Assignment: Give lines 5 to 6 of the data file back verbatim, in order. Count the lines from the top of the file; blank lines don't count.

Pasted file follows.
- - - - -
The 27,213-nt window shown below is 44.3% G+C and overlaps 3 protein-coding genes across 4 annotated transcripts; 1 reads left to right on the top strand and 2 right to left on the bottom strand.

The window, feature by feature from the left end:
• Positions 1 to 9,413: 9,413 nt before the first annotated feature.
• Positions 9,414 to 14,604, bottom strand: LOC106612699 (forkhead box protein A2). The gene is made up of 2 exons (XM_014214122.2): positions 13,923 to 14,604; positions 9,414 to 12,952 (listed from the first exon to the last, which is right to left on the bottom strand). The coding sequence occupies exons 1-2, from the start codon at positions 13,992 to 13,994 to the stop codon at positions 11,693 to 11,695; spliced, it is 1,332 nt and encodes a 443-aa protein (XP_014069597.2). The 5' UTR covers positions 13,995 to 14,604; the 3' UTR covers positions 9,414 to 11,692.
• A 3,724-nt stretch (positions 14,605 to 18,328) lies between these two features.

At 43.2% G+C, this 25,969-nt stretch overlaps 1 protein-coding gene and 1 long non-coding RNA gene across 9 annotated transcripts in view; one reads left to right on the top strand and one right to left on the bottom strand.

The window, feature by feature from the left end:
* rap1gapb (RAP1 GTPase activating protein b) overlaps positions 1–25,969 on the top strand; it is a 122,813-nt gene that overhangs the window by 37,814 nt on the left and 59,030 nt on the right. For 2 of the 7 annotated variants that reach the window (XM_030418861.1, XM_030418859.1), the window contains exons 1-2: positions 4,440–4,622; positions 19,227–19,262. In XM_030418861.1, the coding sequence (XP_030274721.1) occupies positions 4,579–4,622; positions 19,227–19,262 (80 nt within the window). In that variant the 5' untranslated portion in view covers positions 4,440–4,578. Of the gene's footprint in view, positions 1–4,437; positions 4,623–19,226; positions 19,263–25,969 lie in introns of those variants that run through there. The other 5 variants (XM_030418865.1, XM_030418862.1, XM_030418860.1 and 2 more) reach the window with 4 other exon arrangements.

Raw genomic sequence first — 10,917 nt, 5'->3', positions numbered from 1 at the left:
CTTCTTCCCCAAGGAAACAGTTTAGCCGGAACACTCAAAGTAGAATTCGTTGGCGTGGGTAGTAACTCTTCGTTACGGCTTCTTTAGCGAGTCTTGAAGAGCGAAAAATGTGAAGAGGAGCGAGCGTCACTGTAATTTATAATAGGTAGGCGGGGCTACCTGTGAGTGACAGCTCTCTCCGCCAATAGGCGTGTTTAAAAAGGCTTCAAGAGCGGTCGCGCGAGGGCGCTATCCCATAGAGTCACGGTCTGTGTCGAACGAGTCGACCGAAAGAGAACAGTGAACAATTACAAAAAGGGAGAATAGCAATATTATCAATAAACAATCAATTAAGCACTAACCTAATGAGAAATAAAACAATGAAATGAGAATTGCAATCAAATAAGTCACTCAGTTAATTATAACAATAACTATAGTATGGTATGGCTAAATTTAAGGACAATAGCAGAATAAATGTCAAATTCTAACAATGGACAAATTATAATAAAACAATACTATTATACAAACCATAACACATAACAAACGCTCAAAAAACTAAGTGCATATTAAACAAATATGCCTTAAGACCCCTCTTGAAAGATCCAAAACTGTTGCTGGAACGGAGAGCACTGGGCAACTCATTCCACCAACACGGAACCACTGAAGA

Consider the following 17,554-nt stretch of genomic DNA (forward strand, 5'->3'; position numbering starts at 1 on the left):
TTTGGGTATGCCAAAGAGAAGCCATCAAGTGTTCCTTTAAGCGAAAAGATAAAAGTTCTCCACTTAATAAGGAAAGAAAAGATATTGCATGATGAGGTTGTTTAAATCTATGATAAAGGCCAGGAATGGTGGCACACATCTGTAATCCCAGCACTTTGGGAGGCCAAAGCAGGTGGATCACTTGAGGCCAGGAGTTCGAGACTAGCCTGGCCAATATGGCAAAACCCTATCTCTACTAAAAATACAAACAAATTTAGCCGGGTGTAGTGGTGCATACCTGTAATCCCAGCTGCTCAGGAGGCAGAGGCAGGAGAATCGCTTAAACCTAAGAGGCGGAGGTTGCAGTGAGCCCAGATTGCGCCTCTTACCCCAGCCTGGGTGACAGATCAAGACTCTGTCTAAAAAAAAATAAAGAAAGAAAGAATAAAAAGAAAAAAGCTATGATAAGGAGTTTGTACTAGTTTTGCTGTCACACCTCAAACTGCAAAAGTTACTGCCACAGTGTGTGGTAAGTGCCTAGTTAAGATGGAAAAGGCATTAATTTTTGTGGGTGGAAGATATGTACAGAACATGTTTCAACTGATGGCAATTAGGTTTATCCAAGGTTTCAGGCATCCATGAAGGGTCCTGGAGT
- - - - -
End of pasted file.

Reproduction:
• A 3,724-nt stretch (positions 14,605 to 18,328) lies between these two features.

At 43.2% G+C, this 25,969-nt stretch overlaps 1 protein-coding gene and 1 long non-coding RNA gene across 9 annotated transcripts in view; one reads left to right on the top strand and one right to left on the bottom strand.